SHIPSHEWANA — “We need to move ahead and take charge of this situation,” an obviously irritated Mike Sutter said Thursday immediately following the Town Council’s drastic action to terminate Shipshewana’s fire protection agreement with two of the three townships that its fire department serves.
Council members voted unanimously to accept the town manager’s recommendation to terminate the contracts with Newbury and Clay townships, effective Feb. 28, and institute a yet-to-be-determined user fee system for calls made in the two townships by the Shipshewana Volunteer Fire Department. That would mean that any homeowner or business in those areas calling the department to request fire or emergency medical service runs would be assessed a fee per incident. The fee would even be applied to false alarms.
Greg Guerrettaz of Financial Solutions Inc. of Indianapolis, the town’s financial adviser, said that a typical user fee could be about $2,000. Sutter said it could possibly be higher, adding that the town has until Feb. 28 to come up with a fee schedule.
Sutter told the council that it needs to take strong action because the two townships have refused to renew their contracts with the town after protracted negotiations.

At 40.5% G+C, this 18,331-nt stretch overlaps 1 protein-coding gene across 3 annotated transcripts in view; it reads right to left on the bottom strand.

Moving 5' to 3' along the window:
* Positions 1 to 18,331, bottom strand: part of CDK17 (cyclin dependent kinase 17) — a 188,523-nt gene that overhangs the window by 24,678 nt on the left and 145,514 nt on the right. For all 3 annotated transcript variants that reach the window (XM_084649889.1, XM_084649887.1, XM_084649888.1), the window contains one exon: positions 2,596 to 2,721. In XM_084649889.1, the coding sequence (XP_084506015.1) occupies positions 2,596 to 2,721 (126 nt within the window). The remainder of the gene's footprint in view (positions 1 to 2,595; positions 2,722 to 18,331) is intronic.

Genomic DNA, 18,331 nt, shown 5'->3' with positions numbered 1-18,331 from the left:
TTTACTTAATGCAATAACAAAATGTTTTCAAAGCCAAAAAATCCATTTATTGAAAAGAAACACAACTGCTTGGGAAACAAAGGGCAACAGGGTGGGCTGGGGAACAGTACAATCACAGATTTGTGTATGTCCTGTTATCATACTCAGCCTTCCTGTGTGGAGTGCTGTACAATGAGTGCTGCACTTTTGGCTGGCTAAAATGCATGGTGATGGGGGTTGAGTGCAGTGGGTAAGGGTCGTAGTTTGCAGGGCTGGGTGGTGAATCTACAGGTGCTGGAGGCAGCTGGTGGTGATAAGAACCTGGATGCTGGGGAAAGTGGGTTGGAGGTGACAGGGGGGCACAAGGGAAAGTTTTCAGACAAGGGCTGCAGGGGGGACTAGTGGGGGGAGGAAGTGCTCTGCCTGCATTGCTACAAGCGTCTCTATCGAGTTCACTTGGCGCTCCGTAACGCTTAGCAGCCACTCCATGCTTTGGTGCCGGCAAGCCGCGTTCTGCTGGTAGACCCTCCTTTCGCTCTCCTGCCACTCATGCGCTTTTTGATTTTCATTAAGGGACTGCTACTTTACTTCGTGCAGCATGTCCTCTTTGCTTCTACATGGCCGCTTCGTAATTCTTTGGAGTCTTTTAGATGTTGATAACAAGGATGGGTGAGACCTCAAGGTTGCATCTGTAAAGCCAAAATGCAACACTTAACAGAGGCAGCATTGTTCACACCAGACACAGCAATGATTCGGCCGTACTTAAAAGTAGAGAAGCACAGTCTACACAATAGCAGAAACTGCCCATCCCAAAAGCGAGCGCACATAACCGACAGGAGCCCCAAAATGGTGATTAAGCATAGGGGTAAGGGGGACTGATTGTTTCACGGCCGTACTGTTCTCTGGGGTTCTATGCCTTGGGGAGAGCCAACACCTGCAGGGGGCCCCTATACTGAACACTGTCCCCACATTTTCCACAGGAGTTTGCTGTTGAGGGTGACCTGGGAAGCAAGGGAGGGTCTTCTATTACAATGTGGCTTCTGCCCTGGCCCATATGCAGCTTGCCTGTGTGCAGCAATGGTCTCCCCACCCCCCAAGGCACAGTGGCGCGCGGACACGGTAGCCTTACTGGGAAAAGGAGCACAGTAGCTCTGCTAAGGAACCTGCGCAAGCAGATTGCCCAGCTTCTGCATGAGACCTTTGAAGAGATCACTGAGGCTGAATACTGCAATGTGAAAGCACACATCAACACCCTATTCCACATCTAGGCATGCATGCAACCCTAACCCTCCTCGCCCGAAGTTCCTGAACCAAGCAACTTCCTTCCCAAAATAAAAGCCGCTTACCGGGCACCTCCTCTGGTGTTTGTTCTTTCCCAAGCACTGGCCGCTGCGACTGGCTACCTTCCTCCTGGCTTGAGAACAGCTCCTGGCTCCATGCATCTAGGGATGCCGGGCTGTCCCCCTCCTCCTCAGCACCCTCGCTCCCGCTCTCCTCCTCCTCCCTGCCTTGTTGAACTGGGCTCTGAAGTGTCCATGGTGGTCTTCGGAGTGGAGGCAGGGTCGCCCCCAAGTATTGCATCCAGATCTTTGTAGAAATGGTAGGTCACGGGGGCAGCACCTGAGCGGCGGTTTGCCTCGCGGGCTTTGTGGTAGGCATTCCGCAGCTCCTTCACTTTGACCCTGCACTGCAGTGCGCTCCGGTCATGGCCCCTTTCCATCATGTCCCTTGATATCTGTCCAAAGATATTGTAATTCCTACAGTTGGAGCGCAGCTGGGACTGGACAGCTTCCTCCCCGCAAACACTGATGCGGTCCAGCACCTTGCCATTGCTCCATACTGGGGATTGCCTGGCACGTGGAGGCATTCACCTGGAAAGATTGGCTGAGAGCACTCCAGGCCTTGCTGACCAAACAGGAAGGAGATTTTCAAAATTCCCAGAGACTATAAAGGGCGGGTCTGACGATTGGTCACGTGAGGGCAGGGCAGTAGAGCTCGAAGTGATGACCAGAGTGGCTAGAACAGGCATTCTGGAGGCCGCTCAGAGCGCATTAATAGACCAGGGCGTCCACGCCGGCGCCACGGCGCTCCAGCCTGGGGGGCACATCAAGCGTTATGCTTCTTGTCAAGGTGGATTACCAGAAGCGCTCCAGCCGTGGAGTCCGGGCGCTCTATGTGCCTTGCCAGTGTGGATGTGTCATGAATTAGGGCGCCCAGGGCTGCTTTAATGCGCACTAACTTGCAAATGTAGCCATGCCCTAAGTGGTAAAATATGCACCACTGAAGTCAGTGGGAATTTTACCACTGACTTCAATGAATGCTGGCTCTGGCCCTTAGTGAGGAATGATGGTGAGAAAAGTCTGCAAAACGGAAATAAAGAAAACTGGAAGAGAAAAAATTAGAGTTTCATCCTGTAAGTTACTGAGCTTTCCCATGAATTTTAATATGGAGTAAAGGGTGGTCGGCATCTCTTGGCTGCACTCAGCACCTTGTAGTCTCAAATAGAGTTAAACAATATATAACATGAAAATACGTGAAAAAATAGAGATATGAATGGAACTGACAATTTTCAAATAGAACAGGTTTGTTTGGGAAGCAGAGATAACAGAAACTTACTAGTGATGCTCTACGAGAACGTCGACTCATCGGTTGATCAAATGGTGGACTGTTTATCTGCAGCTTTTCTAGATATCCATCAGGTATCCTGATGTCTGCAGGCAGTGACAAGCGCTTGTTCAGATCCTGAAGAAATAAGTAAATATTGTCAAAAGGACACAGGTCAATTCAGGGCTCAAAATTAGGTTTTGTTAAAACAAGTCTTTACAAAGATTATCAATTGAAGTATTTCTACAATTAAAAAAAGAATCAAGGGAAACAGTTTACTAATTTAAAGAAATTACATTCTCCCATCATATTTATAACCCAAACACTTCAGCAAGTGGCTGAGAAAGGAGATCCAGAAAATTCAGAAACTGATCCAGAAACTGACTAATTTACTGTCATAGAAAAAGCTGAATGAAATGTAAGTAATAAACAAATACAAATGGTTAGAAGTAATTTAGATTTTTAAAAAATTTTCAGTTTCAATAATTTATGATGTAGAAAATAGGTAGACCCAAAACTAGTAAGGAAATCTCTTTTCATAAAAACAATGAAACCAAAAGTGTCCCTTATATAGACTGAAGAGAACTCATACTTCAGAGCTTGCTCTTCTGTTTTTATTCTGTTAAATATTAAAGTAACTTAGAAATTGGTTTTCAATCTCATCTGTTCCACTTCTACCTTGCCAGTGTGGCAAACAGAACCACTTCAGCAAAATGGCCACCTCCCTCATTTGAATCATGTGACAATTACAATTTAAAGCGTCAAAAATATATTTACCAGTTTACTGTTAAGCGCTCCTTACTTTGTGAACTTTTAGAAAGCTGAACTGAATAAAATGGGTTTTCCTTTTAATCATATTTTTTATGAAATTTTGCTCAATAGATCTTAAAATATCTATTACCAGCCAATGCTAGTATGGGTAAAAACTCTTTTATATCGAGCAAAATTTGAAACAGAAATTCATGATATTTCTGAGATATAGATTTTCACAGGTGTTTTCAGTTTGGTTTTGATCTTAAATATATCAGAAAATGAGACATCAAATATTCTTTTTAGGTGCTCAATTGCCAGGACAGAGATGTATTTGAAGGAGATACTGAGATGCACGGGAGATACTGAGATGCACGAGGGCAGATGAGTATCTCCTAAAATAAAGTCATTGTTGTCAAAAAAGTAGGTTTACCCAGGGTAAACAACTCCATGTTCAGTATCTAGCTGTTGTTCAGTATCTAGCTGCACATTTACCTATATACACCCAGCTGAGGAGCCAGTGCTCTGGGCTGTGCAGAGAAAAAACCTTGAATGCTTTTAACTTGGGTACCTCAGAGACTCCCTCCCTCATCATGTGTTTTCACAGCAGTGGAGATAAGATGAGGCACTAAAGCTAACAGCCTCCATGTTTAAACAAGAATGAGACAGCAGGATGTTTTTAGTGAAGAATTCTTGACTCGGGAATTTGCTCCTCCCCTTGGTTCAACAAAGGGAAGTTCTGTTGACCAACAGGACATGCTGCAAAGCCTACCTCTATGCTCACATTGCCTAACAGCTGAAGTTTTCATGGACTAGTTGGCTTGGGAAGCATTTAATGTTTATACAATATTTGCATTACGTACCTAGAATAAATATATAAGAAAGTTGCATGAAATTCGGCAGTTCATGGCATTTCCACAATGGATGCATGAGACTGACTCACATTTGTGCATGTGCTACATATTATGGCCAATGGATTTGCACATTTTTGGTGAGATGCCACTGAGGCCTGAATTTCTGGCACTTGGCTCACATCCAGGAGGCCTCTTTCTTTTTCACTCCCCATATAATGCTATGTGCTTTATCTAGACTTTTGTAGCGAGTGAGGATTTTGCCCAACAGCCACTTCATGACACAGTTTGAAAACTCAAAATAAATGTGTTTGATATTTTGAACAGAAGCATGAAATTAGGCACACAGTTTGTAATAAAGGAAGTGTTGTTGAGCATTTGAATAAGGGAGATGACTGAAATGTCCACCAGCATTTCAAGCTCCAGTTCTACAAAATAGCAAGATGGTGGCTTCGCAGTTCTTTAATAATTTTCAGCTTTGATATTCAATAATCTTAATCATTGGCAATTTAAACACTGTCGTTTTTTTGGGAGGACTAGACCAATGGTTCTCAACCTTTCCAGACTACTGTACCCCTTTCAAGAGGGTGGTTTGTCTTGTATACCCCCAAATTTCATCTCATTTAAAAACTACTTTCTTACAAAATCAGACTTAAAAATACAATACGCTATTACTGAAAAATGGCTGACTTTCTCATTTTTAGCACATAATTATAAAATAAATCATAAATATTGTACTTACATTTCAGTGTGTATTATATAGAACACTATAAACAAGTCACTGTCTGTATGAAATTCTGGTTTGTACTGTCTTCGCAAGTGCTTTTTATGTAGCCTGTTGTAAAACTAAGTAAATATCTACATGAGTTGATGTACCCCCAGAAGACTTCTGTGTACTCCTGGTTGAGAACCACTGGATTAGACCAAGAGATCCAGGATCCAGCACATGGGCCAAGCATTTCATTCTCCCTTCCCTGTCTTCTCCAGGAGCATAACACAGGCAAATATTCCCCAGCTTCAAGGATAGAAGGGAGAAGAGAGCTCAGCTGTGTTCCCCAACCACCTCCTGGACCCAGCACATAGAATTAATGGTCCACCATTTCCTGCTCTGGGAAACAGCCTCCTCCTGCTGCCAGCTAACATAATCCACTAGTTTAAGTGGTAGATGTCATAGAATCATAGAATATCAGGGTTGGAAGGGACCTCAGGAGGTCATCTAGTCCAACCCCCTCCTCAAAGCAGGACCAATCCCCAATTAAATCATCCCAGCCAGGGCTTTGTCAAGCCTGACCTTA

In a statement given to The Goshen News, he said that the proposed 2014 Shipshewana Area Fire Service Agreement was mailed out to all parties two months ago, with a signing deadline of last Friday. Failure to sign could result in fire protection being withdrawn by the end of this month. The pact even included a provision to forgive all previous fire charges levied on property owners in the townships.
Following Thursday’s council meeting, Sutter said that the dispute centers around the townships’ unwillingness to accept increased fees for 2014 that the town is proposing. Newbury was asked to pay $51,188 and Clay $3,083.
He complained that Newbury Township’s assessed valuation of property is particularly able to support its proposed fee.